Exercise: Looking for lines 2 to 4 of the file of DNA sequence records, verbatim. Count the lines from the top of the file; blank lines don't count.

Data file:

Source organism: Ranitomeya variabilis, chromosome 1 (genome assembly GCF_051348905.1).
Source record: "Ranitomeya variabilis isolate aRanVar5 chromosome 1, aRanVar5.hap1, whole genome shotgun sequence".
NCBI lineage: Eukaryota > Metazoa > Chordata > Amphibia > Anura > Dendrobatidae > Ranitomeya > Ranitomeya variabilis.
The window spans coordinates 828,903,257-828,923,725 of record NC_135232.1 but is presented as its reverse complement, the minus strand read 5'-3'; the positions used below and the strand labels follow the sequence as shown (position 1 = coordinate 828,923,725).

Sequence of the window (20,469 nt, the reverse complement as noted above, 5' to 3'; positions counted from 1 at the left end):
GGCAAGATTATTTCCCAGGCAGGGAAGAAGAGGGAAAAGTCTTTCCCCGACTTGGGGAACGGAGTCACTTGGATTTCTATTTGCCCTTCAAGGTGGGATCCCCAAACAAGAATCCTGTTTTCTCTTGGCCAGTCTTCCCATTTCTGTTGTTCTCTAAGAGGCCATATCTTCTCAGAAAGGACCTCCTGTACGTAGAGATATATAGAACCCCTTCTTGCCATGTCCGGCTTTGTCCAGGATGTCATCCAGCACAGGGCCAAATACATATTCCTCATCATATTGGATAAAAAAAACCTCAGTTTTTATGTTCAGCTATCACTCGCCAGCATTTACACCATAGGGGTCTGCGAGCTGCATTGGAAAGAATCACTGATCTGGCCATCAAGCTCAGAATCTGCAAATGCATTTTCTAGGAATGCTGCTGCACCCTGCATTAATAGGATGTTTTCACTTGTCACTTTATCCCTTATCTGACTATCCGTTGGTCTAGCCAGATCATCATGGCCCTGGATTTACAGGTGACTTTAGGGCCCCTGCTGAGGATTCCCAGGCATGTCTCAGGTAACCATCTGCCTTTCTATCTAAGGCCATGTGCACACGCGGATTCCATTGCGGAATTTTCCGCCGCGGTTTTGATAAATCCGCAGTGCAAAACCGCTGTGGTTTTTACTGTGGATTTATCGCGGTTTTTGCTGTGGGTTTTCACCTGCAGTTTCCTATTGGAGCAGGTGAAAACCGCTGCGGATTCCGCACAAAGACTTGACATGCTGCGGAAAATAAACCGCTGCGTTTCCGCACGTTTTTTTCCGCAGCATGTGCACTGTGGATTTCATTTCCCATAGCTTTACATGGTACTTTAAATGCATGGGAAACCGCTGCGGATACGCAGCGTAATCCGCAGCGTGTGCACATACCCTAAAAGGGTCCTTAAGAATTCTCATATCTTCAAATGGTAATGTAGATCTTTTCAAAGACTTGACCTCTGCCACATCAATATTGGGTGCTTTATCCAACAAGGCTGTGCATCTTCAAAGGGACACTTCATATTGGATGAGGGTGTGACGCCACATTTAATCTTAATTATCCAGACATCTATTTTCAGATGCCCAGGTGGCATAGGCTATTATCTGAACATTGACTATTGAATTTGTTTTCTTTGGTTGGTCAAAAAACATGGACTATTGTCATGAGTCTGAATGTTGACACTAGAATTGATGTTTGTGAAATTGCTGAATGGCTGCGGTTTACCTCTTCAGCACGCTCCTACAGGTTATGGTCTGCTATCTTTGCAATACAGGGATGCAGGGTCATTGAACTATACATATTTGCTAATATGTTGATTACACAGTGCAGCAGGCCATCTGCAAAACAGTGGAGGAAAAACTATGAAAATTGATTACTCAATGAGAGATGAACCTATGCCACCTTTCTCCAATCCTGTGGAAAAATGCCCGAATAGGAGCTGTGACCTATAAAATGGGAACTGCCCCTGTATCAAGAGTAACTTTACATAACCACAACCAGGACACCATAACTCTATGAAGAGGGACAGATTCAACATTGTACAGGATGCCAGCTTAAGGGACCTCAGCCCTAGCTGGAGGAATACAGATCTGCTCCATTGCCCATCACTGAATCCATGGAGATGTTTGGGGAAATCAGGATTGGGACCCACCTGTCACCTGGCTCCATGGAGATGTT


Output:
Source record: "Ranitomeya variabilis isolate aRanVar5 chromosome 1, aRanVar5.hap1, whole genome shotgun sequence".
NCBI lineage: Eukaryota > Metazoa > Chordata > Amphibia > Anura > Dendrobatidae > Ranitomeya > Ranitomeya variabilis.
The window spans coordinates 828,903,257-828,923,725 of record NC_135232.1 but is presented as its reverse complement, the minus strand read 5'-3'; the positions used below and the strand labels follow the sequence as shown (position 1 = coordinate 828,923,725).